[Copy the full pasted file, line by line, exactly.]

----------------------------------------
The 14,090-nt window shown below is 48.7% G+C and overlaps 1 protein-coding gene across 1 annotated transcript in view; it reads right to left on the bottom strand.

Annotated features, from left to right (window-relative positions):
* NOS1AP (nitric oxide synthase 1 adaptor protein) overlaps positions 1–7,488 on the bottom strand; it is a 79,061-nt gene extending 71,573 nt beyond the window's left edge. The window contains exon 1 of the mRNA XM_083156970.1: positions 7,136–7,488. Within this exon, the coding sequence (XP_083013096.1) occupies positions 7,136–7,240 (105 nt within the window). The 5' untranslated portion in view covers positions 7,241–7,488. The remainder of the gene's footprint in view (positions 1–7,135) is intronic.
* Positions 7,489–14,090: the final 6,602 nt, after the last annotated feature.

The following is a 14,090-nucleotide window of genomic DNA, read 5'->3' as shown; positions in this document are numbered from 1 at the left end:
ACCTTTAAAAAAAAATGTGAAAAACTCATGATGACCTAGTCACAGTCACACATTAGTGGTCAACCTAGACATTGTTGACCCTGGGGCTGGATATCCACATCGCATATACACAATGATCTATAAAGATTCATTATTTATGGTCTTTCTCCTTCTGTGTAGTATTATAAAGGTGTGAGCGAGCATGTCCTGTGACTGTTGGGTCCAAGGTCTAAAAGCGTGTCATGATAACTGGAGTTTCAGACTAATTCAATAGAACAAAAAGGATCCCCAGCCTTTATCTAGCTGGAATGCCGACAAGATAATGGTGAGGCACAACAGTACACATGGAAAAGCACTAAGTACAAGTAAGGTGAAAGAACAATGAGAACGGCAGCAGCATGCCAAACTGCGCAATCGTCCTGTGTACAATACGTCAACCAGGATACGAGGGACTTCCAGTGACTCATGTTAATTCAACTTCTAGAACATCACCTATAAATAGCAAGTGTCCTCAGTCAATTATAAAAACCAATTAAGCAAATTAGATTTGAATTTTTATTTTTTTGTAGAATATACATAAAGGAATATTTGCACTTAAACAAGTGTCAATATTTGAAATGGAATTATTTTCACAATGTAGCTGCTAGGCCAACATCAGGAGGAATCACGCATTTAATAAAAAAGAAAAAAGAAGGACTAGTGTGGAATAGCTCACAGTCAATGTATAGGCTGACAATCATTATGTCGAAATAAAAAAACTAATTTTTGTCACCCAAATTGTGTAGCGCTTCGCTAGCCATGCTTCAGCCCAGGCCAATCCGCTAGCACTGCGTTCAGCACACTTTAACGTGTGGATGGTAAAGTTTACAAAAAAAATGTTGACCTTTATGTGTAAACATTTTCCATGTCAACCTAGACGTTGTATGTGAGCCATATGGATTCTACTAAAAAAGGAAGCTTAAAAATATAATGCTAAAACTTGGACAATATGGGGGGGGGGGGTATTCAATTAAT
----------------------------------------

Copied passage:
The 14,090-nt window shown below is 48.7% G+C and overlaps 1 protein-coding gene across 1 annotated transcript in view; it reads right to left on the bottom strand.

Annotated features, from left to right (window-relative positions):
* NOS1AP (nitric oxide synthase 1 adaptor protein) overlaps positions 1–7,488 on the bottom strand; it is a 79,061-nt gene extending 71,573 nt beyond the window's left edge. The window contains exon 1 of the mRNA XM_083156970.1: positions 7,136–7,488. Within this exon, the coding sequence (XP_083013096.1) occupies positions 7,136–7,240 (105 nt within the window). The 5' untranslated portion in view covers positions 7,241–7,488. The remainder of the gene's footprint in view (positions 1–7,135) is intronic.
* Positions 7,489–14,090: the final 6,602 nt, after the last annotated feature.

The following is a 14,090-nucleotide window of genomic DNA, read 5'->3' as shown; positions in this document are numbered from 1 at the left end:
ACCTTTAAAAAAAAATGTGAAAAACTCATGATGACCTAGTCACAGTCACACATTAGTGGTCAACCTAGACATTGTTGACCCTGGGGCTGGATATCCACATCGCATATACACAATGATCTATAAAGATTCATTATTTATGGTCTTTCTCCTTCTGTGTAGTATTATAAAGGTGTGAGCGAGCATGTCCTGTGACTGTTGGGTCCAAGGTCTAAAAGCGTGTCATGATAACTGGAGTTTCAGACTAATTCAATAGAACAAAAAGGATCCCCAGCCTTTATCTAGCTGGAATGCCGACAAGATAATGGTGAGGCACAACAGTACACATGGAAAAGCACTAAGTACAAGTAAGGTGAAAGAACAATGAGAACGGCAGCAGCATGCCAAACTGCGCAATCGTCCTGTGTACAATACGTCAACCAGGATACGAGGGACTTCCAGTGACTCATGTTAATTCAACTTCTAGAACATCACCTATAAATAGCAAGTGTCCTCAGTCAATTATAAAAACCAATTAAGCAAATTAGATTTGAATTTTTATTTTTTTGTAGAATATACATAAAGGAATATTTGCACTTAAACAAGTGTCAATATTTGAAATGGAATTATTTTCACAATGTAGCTGCTAGGCCAACATCAGGAGGAATCACGCATTTAATAAAAAAGAAAAAAGAAGGACTAGTGTGGAATAGCTCACAGTCAATGTATAGGCTGACAATCATTATGTCGAAATAAAAAAACTAATTTTTGTCACCCAAATTGTGTAGCGCTTCGCTAGCCATGCTTCAGCCCAGGCCAATCCGCTAGCACTGCGTTCAGCACACTTTAACGTGTGGATGGTAAAGTTTACAAAAAAAATGTTGACCTTTATGTGTAAACATTTTCCATGTCAACCTAGACGTTGTATGTGAGCCATATGGATTCTACTAAAAAAGGAAGCTTAAAAATATAATGCTAAAACTTGGACAATATGGGGGGGGGGGGTATTCAATTAAT